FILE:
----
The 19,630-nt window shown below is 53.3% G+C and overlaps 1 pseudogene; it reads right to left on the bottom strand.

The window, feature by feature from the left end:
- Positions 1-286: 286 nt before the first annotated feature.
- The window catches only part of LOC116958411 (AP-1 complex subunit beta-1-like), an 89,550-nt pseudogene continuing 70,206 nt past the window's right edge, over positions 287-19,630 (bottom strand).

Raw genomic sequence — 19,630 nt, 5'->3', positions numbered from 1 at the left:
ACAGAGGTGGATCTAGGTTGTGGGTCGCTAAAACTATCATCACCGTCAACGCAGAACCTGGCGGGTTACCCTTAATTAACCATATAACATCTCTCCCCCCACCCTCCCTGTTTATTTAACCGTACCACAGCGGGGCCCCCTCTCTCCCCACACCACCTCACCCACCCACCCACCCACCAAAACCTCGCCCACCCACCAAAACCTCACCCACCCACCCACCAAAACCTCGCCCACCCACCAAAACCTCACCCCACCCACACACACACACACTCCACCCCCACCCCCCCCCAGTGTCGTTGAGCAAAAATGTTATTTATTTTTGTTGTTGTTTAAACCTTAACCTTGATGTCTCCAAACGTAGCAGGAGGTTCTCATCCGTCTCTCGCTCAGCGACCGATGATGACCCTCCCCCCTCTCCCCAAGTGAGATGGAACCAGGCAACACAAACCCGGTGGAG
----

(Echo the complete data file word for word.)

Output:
The 19,630-nt window shown below is 53.3% G+C and overlaps 1 pseudogene; it reads right to left on the bottom strand.

The window, feature by feature from the left end:
- Positions 1-286: 286 nt before the first annotated feature.
- The window catches only part of LOC116958411 (AP-1 complex subunit beta-1-like), an 89,550-nt pseudogene continuing 70,206 nt past the window's right edge, over positions 287-19,630 (bottom strand).

Raw genomic sequence — 19,630 nt, 5'->3', positions numbered from 1 at the left:
ACAGAGGTGGATCTAGGTTGTGGGTCGCTAAAACTATCATCACCGTCAACGCAGAACCTGGCGGGTTACCCTTAATTAACCATATAACATCTCTCCCCCCACCCTCCCTGTTTATTTAACCGTACCACAGCGGGGCCCCCTCTCTCCCCACACCACCTCACCCACCCACCCACCCACCAAAACCTCGCCCACCCACCAAAACCTCACCCACCCACCCACCAAAACCTCGCCCACCCACCAAAACCTCACCCCACCCACACACACACACACTCCACCCCCACCCCCCCCCAGTGTCGTTGAGCAAAAATGTTATTTATTTTTGTTGTTGTTTAAACCTTAACCTTGATGTCTCCAAACGTAGCAGGAGGTTCTCATCCGTCTCTCGCTCAGCGACCGATGATGACCCTCCCCCCTCTCCCCAAGTGAGATGGAACCAGGCAACACAAACCCGGTGGAG